His students described him as a tough but caring teacher.
“He demands a lot,” junior Rudy Franco said. “He goes in-depth on the why of things and helps you really understand how things work.”
Across the campus, principal Benjamin reflected on Escalante’s resignation.
“I feel a tremendous loss for the students at Hiram Johnson,”
the principal said. “He had high standards for all the kids and he never lowered them.”
The state’s superintendent of public instruction, Delaine Eastin, had similar praise for Escalante.
“Everyone who has seen ‘Stand and Deliver’ or has visited his classroom and seen him stand and deliver, has a profound respect for the wonderful impact he has made upon his thousands of students over the years,”
In his seven years at Johnson, Escalante did not achieve the same dramatic results with students that he did at his former high school in Los Angeles.
But according to Benjamin and other educators, he made a strong impact at the campus.
At Garfield High School in Los Angeles, Escalante came to fame for encouraging hundreds of students to enroll in Advanced Placement calculus classes. Students who pass the grueling AP tests may receive college credit.
The critically acclaimed “Stand and Deliver” documented Escalante’s experiences in 1982, when his class of inner-city students performed so well on the AP calculus exam that the Educational Testing Service invalidated his students’ scores. In the moving film, the 18 students retook the tests and passed again.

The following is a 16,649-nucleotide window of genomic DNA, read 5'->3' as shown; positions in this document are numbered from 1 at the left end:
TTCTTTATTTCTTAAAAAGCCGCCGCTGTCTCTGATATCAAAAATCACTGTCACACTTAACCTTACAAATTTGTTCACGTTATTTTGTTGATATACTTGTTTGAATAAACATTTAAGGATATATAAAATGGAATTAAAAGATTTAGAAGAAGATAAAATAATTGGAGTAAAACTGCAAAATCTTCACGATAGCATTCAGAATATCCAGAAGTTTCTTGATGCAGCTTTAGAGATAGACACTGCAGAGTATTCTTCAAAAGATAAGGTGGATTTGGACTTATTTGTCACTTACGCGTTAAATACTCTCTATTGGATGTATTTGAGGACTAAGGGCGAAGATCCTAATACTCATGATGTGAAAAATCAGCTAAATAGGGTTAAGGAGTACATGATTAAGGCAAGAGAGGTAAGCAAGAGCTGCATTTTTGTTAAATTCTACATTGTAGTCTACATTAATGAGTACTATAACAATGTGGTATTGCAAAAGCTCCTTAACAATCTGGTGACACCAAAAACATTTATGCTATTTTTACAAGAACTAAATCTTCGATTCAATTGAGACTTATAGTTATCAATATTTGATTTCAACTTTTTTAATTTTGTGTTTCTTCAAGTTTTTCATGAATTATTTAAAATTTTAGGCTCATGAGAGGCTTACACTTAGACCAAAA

At Hiram Johnson, enrollment in AP calculus during Escalante’s years there — as well as student performance on the exams — has gone up and down, said Annette Manolis, an interim vice principal. Escalante, who taught an assortment of math courses, taught AP calculus during five of his seven years at Hiram Johnson. During those years, nearly all his students took the AP calculus exam — about 14 or 15 each year — and about three-quarters passed each year, he said.
Escalante said he was not able to achieve the same levels of success at Johnson that he did in Los Angeles for several reasons, including a high turnover of vice principals that hampered his ability to build a comprehensive math program.
Another difficulty, he and others said, was connecting with the diverse array of families whose students attend Johnson. At Garfield, Escalante enjoyed smooth communication and an easy rapport with the families of his mostly Latino students. At Hiram Johnson, he found that many parents either didn’t understand or objected to his demanding style and requests that students come for tutoring on weekends.
Escalante also said he found many of the teenagers of the ’90s less motivated and more hardened toward adults and learning than those of a decade ago.
“My father is well beyond retirement age. The job had become a huge challenge for him,” Escalante’s son said. “We told him, there’s no need for you to pull off ‘Stand and Deliver,’ part three or four. You’ve already shown the world what you can do.”
Fernando Escalante said it was difficult for his father to leave the classroom, but that the veteran teacher will never fully give up his life’s calling. “I don’t think he’ll ever stop being a teacher. That would be like asking him to stop breathing. It’s his very nature to teach,”
the son said.